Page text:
The inclusion of Sanlam Investments swelled the assets under management (AUM) of black-owned management companies to R1.15 trillion in June, from R667.8 billion in June last year. This is according to 27four Investment Managers’ latest annual BEE.conomics 2021 Transformation in South African Asset Management survey.
The survey estimated South Africa’s total savings pool at R8.4tn.
Sanlam added R344bn to the overall black-owned AUM. SIM and Sanlam Alternatives are now, by far, the biggest black-owned players in the country’s public markets and private markets, respectively.
The inclusion of SIM’s CIS portfolios resulted in a 31% surge in the number of black-managed unit trust funds – and, thanks to Sanlam-owned Satrix, a massive jump in passive funds.
Sanlam Investments qualified as a black-owned asset manager, in terms of the Financial Sector Charter, after Sanlam sold a 25% stake to African Rainbow Capital last year.
One of the survey’s purposes is to measure the state of transformation in asset management. Asset managers must meet the following criteria to participate in the survey:
- The company is at least 51% black-owned – that is, black people hold at least 51% of the economic interest and the exercisable voting rights.
- At least 51% of the company’s board of directors are black.
- At least 51% of the company’s senior portfolio managers are black.
- The company must be registered with the FSCA.
This year, 55 (2020: 51) asset managers, across public and private markets, met the participation criteria. Of these, 38 managers focus exclusively on public markets investments, 20 on private markets, and three have offerings across both markets.
The top managers by AUM were Sanlam Investments, Taquanta Asset Managers, Prescient Investment Management, Aluwani Capital Partners and Vunani Fund Managers. These top five represent 73% of the total AUM managed by black-owned firms.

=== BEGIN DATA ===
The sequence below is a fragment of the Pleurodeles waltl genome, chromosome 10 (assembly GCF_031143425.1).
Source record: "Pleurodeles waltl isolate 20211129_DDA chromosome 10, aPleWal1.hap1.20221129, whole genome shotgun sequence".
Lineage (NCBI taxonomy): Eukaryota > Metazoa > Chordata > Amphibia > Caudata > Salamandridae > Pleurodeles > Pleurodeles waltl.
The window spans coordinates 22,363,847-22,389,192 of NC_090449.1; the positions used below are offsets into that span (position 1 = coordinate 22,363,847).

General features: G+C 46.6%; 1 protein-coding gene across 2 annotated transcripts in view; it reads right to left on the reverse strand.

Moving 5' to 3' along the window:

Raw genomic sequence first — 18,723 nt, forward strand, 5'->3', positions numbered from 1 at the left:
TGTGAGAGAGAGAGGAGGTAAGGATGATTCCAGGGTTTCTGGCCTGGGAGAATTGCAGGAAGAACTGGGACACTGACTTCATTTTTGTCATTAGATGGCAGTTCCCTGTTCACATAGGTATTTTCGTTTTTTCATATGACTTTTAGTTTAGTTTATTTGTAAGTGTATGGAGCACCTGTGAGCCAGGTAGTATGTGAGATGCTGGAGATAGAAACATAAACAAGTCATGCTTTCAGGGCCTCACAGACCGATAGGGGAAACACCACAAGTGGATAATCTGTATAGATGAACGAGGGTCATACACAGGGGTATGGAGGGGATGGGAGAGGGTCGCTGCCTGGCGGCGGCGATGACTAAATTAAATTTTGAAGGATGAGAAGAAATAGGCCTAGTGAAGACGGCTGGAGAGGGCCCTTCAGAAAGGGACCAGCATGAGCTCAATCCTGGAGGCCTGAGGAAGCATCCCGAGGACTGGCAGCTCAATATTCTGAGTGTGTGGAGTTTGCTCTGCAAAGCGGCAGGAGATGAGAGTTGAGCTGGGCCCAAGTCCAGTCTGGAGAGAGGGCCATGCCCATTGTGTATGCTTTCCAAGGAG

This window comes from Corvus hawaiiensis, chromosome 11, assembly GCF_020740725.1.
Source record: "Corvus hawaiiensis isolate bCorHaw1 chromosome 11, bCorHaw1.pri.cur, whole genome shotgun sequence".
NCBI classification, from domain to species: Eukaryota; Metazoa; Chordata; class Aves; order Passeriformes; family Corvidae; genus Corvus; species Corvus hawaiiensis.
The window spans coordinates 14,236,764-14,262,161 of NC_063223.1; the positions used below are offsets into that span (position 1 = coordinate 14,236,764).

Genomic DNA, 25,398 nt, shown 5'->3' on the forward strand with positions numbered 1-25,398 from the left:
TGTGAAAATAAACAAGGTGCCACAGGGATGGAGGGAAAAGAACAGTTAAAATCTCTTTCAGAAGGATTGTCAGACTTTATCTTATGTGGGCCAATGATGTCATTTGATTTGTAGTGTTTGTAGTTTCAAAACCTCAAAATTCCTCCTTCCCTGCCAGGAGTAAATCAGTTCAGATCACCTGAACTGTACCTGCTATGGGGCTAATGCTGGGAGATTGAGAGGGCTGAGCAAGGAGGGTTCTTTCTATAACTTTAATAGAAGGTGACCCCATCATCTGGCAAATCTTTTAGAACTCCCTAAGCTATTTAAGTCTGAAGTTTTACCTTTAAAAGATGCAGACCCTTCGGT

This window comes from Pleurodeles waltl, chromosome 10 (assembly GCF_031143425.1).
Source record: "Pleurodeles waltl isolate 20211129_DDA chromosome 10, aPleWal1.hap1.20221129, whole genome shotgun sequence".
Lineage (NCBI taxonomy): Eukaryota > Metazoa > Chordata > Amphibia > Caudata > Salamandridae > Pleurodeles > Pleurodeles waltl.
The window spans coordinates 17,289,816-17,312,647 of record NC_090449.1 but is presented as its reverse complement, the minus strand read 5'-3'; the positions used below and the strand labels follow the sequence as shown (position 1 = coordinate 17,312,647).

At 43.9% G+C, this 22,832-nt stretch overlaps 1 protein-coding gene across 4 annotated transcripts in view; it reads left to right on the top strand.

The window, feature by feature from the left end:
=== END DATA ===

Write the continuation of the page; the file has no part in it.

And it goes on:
“The industry remains highly concentrated and conspicuously so to managers with strong fixed-income offerings – Prescient Investment Management, Taquanta Asset Managers and Aluwani Capital Partners,” the survey said.
Black market share of South Africa’s total estimated regulated savings stocks (excluding banks, short-term insurance and medical schemes) is 14% including internally managed institutional assets, and 20% excluding, according to the survey.
Collective investment schemes
Black asset managers’ share of the CIS market was 13.5% on June 30, an increase of 5% since June last year following the inclusion of Sanlam Investments, according to the survey. According to Asisa, the total value of rand-denominated CIS portfolios on 30 June was R2.9tn, up from R2.53tn in June last year. Of this, R389bn was managed by black-owned firms.
Public markets asset allocation
As the graph indicates, among black-managed portfolios, there has been a significant swing towards money market and fixed-income strategies, at the expense of domestic equities (2021: 29%), over the past 10 years. Money market and fixed-income strategies now account for nearly half of the assets allocated to black managers, up from about a third a decade ago, the survey found.
The graph also shows, since 2020, the rotation out of money market funds into fixed-income and equities, which the survey attributes to the risk-on sentiment and the significant drop in money market yields following the cuts in the repo rate last year.
The offshore allocation remains low despite the number of black managers in this space increasing from over the past decade; there were 15 this year, from 11 in 2020. The survey says the main reason for the low offshore allocation is the lack of diversity in investment strategies offered.
According to SAVCA’s latest industry report, to 31 December 2020, AUM in the private equity market was R205.7bn (2020: R184bn). Black managers had raised R37bn (R19bn), or 18%, at 30 June 2021. Sanlam Investments (Alternatives) accounted for R14.14bn of the R37bn.
Environmental, Social and Governance
Eighty-one percent of respondents said that consultants and clients have shown greater interest in their firm’s ESG activities since the start of the pandemic.
Sixty-two percent of respondents said they were willing to pay a “sustainability premium” for companies with higher ESG ratings, and 90% of respondents expect ESG to lead to more regulatory changes.
However, only 30% of respondents indicated that they map their portfolios against the UN’s Sustainable Development Goals, and 59% do not assess their portfolio’s exposure to companies that are carbon emitters.
According to the survey, 86% of black-owned firms charge a fixed management fee only, while 14% charge a management fee and a performance fee. Last year, 84% charged only a management fee, 16% had a hybrid fee model and 2% charged only a performance fee.
Less skin in the game
The number of firms whose employees invest alongside investors in the portfolios managed by the firm fell from 76% (2020: 84%) to 24%.
The proportion of black-owned firms whose unit trusts are available on a LISP increased from 40% to 52%.